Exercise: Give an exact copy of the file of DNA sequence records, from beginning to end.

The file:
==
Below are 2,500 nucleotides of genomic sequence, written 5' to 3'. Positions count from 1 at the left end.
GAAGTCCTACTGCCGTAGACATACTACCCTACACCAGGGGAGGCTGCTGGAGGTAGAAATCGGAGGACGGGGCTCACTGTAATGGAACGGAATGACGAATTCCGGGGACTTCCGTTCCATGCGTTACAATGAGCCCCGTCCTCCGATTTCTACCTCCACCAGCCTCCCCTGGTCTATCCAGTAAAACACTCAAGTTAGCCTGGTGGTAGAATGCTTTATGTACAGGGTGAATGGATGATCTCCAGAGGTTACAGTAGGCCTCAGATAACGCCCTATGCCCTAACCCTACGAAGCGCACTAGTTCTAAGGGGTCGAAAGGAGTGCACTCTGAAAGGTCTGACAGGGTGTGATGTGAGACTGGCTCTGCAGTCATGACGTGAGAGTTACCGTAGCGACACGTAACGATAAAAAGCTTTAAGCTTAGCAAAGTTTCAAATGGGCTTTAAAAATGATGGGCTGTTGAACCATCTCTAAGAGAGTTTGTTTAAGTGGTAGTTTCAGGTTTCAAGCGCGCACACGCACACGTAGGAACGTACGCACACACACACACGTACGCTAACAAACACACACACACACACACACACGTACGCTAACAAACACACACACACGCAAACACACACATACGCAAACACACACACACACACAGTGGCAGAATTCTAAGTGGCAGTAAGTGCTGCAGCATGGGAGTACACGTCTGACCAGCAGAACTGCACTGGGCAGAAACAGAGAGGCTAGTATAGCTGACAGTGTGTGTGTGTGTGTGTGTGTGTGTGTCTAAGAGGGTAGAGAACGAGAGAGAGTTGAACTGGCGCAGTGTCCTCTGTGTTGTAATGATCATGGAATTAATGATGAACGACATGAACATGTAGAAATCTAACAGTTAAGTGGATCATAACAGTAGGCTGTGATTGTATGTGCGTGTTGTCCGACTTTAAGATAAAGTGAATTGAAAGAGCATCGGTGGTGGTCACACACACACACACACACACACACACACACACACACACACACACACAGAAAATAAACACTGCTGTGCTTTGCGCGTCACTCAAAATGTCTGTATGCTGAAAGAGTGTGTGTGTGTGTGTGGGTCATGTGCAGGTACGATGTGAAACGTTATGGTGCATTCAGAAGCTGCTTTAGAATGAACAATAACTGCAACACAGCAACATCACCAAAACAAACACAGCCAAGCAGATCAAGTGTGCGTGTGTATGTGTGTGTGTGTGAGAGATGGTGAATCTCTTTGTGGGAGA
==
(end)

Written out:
Below are 2,500 nucleotides of genomic sequence, written 5' to 3'. Positions count from 1 at the left end.
GAAGTCCTACTGCCGTAGACATACTACCCTACACCAGGGGAGGCTGCTGGAGGTAGAAATCGGAGGACGGGGCTCACTGTAATGGAACGGAATGACGAATTCCGGGGACTTCCGTTCCATGCGTTACAATGAGCCCCGTCCTCCGATTTCTACCTCCACCAGCCTCCCCTGGTCTATCCAGTAAAACACTCAAGTTAGCCTGGTGGTAGAATGCTTTATGTACAGGGTGAATGGATGATCTCCAGAGGTTACAGTAGGCCTCAGATAACGCCCTATGCCCTAACCCTACGAAGCGCACTAGTTCTAAGGGGTCGAAAGGAGTGCACTCTGAAAGGTCTGACAGGGTGTGATGTGAGACTGGCTCTGCAGTCATGACGTGAGAGTTACCGTAGCGACACGTAACGATAAAAAGCTTTAAGCTTAGCAAAGTTTCAAATGGGCTTTAAAAATGATGGGCTGTTGAACCATCTCTAAGAGAGTTTGTTTAAGTGGTAGTTTCAGGTTTCAAGCGCGCACACGCACACGTAGGAACGTACGCACACACACACACGTACGCTAACAAACACACACACACACACACACACGTACGCTAACAAACACACACACACGCAAACACACACATACGCAAACACACACACACACACAGTGGCAGAATTCTAAGTGGCAGTAAGTGCTGCAGCATGGGAGTACACGTCTGACCAGCAGAACTGCACTGGGCAGAAACAGAGAGGCTAGTATAGCTGACAGTGTGTGTGTGTGTGTGTGTGTGTGTGTCTAAGAGGGTAGAGAACGAGAGAGAGTTGAACTGGCGCAGTGTCCTCTGTGTTGTAATGATCATGGAATTAATGATGAACGACATGAACATGTAGAAATCTAACAGTTAAGTGGATCATAACAGTAGGCTGTGATTGTATGTGCGTGTTGTCCGACTTTAAGATAAAGTGAATTGAAAGAGCATCGGTGGTGGTCACACACACACACACACACACACACACACACACACACACACACACACAGAAAATAAACACTGCTGTGCTTTGCGCGTCACTCAAAATGTCTGTATGCTGAAAGAGTGTGTGTGTGTGTGTGGGTCATGTGCAGGTACGATGTGAAACGTTATGGTGCATTCAGAAGCTGCTTTAGAATGAACAATAACTGCAACACAGCAACATCACCAAAACAAACACAGCCAAGCAGATCAAGTGTGCGTGTGTATGTGTGTGTGTGTGAGAGATGGTGAATCTCTTTGTGGGAGA